The Truth Revealed

Monday, June 23, 2008

Rosmah at murder scene

My informer states that Acting Colonel Aziz Buyong was the person who placed the C4 on various parts of Altantuya’s body while being witnessed by Datin Seri Rosmah Mansor and Norhayati.


Raja Petra Kamarudin

"It's mind-boggling!" - That's how Raja Petra Kamarudin's statutory declaration alleging that Deputy Prime Minister Najib's wife was at the murder scene of Mongolian national Altantuya Shaariibuu was described today.

An aide to Najib Abdul Razak also said they were aware of this latest claim made by Raja Petra, who also runs the 'Malaysia Today' website.

"At the moment, we are looking into it. This is a very mind-boggling statutory declaration," said the aide when contacted.

The latest allegation hurled at Rosmah Mansor was made by well-known blogger Raja Petra Kamarudin via a statutory declaration (below) signed at the Kuala Lumpur High Court on Wednesday.

The aide however refused to comment if any action could be taken against Raja Petra.

Najib and Rosmah (left) have repeatedly denied they are linked to the killing of Altantuya, describing the widely-known allegations was nothing more than ‘slander and concocted stories’.

In his latest bombshell, Raja Petra accused Rosmah as among three individuals who were present when Altantuya was murdered on October 19, 2006.

"I have been reliably informed that between about 10pm on October 19, 2006 and early hours of the following day, the night Altantuya Shaariibuu was murdered, three other people were also present at the scene of crime," he said, according to his two-page statutory declaration.

He named the two other individuals as one acting colonel Aziz Buyong, who is described as ‘a C4 expert’ and the latter’s wife, known only as Norhayati, who is also said to be Rosmah’s aide de camp.

‘A crime not to reveal’

Altantuya’s body is alleged to have been blown up with C4 explosives at a secondary forest in Puncak Alam, Shah Alam. The murder trial is currently ongoing at the Shah Alam High Court.

"My informer states that Aziz was the person who placed the C4 on various parts of Altantuya’s body witnessed by Rosmah and Norhayati," Raja Petra claimed in the document.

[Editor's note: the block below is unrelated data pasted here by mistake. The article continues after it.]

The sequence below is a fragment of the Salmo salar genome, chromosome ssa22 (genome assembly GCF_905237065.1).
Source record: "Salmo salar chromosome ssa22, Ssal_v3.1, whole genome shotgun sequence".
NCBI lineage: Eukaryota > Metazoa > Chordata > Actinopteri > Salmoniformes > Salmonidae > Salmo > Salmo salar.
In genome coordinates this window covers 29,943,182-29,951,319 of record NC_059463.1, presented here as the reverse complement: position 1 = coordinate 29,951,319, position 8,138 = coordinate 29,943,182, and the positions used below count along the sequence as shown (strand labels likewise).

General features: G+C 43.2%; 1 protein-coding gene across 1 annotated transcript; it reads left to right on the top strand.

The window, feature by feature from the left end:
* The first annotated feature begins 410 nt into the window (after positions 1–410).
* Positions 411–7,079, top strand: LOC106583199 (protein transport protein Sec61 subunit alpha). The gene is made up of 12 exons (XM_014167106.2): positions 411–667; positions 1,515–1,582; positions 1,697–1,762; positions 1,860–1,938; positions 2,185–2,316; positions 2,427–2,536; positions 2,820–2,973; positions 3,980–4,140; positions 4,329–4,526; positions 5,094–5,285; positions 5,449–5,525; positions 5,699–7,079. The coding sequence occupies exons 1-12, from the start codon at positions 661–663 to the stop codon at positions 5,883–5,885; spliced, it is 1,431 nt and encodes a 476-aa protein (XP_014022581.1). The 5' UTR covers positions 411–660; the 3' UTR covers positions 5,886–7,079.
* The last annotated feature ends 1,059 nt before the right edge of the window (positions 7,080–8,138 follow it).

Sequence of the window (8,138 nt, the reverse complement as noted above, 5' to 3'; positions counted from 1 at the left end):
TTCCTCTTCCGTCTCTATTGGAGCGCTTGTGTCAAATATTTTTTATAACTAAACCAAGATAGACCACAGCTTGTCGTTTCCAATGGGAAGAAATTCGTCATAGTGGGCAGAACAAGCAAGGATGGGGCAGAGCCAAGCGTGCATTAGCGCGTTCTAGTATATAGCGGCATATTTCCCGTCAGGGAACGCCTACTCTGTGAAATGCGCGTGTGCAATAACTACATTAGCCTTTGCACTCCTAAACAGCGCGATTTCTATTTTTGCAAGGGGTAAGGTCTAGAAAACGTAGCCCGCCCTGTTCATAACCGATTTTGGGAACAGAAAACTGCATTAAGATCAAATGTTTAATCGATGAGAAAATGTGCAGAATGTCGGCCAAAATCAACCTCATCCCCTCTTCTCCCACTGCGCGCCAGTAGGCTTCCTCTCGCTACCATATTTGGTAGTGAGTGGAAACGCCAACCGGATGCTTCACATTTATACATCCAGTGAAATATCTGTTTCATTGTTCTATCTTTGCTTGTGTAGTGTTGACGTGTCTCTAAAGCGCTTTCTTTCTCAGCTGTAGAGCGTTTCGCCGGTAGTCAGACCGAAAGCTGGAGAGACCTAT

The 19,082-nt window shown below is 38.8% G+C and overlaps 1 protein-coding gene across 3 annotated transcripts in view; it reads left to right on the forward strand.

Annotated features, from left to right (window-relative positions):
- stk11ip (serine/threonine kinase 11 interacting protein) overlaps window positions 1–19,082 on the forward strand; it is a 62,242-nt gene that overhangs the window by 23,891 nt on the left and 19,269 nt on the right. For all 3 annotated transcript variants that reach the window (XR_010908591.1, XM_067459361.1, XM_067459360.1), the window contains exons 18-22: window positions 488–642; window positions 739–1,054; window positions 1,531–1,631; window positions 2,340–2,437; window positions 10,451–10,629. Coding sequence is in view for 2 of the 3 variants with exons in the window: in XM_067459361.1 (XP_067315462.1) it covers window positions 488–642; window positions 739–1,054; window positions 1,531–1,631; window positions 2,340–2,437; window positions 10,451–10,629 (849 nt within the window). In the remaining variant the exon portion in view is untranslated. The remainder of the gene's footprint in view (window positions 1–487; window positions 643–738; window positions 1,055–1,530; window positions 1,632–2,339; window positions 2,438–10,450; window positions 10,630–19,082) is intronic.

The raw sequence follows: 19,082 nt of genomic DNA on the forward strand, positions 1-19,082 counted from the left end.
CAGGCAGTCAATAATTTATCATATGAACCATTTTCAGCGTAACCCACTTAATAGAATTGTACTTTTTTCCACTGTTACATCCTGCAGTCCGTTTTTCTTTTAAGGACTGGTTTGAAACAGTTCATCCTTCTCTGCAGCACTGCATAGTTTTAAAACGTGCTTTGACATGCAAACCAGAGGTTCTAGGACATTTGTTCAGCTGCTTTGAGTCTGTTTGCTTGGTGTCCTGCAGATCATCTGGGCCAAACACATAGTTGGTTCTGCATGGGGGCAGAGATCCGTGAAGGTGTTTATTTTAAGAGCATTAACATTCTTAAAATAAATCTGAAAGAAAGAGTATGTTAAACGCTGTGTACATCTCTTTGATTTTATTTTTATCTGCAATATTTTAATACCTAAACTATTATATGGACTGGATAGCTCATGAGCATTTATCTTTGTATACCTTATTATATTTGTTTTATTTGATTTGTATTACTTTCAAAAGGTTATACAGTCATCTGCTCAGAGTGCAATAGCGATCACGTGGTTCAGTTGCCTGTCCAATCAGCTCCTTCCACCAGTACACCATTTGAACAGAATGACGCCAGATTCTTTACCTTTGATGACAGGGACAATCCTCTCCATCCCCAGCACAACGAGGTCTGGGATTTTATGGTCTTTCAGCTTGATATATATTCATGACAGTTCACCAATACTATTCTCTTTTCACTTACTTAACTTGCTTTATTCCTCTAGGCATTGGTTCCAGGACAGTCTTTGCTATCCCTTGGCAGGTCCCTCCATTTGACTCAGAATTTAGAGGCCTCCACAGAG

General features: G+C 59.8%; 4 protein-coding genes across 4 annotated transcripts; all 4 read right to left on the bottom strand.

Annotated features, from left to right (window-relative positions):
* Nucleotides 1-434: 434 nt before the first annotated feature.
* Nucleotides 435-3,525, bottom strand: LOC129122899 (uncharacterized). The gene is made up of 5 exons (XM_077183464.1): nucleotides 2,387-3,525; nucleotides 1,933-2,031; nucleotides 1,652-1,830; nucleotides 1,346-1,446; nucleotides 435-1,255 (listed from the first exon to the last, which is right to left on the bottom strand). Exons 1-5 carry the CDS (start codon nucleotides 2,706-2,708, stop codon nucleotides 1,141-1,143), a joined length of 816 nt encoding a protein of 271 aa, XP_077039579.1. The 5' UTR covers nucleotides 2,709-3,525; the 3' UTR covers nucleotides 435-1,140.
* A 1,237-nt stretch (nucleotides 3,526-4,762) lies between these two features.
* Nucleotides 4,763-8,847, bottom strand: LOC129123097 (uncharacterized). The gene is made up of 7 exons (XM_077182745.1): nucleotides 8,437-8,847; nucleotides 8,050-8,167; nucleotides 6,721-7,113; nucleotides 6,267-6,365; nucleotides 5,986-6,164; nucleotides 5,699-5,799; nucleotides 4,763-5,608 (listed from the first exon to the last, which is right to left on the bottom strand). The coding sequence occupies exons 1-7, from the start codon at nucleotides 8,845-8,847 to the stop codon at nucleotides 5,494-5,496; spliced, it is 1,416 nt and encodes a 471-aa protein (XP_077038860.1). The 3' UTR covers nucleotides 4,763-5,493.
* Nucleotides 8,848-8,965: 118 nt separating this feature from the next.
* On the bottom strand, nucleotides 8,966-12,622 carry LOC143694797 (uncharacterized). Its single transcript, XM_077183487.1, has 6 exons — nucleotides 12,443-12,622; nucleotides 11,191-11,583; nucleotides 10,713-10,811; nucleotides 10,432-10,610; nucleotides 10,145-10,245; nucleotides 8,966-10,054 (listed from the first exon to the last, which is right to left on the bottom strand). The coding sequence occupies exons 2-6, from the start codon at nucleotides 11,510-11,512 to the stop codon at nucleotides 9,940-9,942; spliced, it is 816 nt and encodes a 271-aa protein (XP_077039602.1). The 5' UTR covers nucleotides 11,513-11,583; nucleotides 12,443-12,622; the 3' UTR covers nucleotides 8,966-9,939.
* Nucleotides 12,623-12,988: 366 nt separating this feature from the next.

"I make this statutory declaration because I have been reliably informed about the involvement of these three people who have thus far not been implicated in the murder nor called as witnesses by the prosecution in the ongoing trial at the Shah Alam High Court.

"I also make this statutory declaration because I am aware that it is a crime not to reveal evidence that may help the police in its investigation of the crime," read the document, which was first posted on the bigdogdotcom blog run by another blogger.

Raja Petra, contacted by Malaysiakini, has confirmed the content of the document.

He further alleged that he has also been ‘reliably informed’ that Prime Minister Abdullah Ahmad Badawi knows of Najib's (right) wife alleged involvement.

"[...] Abdullah has received a written report from military intelligence confirming what I have revealed and this report was subsequently handed over to his son-in-law Khairy Jamaluddin for safekeeping," he said.

Apart from Abdullah and Khairy, Raja Petra claimed "one of the (Malay) Rulers" has also been briefed about the matter and is fully aware of the allegation.

He said he has agreed not to reveal their names other than mention that the prime minister and his son-in-law have been given a copy of the military intelligence’s report.

Police inaction over report

"The purpose of this statutory declaration is to urge all these parties who have been duly informed and have knowledge of this matter to come forward to reveal the truth so that the police are able to conduct a proper and thorough investigation into the murder of Altantuya.

"And I make this solemn declaration conscientiously believing the same to be true and by virtue of the provisions of the Statutory Declaration Act, 1960," he said in his declaration.